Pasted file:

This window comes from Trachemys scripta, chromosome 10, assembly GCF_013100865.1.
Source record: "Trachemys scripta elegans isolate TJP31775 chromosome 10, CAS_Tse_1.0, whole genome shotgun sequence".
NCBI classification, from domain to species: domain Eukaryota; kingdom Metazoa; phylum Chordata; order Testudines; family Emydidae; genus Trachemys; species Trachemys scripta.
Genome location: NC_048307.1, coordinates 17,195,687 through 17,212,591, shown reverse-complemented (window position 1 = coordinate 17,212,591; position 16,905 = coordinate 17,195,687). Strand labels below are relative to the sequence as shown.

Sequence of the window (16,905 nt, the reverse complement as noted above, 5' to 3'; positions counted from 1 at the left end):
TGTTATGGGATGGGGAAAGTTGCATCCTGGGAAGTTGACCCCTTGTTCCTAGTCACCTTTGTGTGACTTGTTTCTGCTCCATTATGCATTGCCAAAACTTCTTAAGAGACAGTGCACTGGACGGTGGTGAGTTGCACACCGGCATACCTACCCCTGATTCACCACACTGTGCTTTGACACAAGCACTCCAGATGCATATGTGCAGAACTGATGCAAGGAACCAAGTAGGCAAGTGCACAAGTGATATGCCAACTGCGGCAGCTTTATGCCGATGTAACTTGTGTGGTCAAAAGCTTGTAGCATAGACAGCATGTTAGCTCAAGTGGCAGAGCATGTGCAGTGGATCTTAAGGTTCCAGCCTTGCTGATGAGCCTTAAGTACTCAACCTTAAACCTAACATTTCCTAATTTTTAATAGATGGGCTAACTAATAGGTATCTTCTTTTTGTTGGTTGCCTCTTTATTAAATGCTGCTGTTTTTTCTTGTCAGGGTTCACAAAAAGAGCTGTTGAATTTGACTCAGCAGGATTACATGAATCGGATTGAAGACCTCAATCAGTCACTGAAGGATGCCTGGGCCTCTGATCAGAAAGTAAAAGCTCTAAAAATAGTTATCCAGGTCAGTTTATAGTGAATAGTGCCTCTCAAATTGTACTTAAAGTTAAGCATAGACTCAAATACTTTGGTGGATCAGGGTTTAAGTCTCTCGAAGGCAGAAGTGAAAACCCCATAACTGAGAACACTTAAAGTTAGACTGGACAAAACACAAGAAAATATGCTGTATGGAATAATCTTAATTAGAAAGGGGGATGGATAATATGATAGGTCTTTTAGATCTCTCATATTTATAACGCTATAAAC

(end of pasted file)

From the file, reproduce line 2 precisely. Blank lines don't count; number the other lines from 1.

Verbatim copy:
Source record: "Trachemys scripta elegans isolate TJP31775 chromosome 10, CAS_Tse_1.0, whole genome shotgun sequence".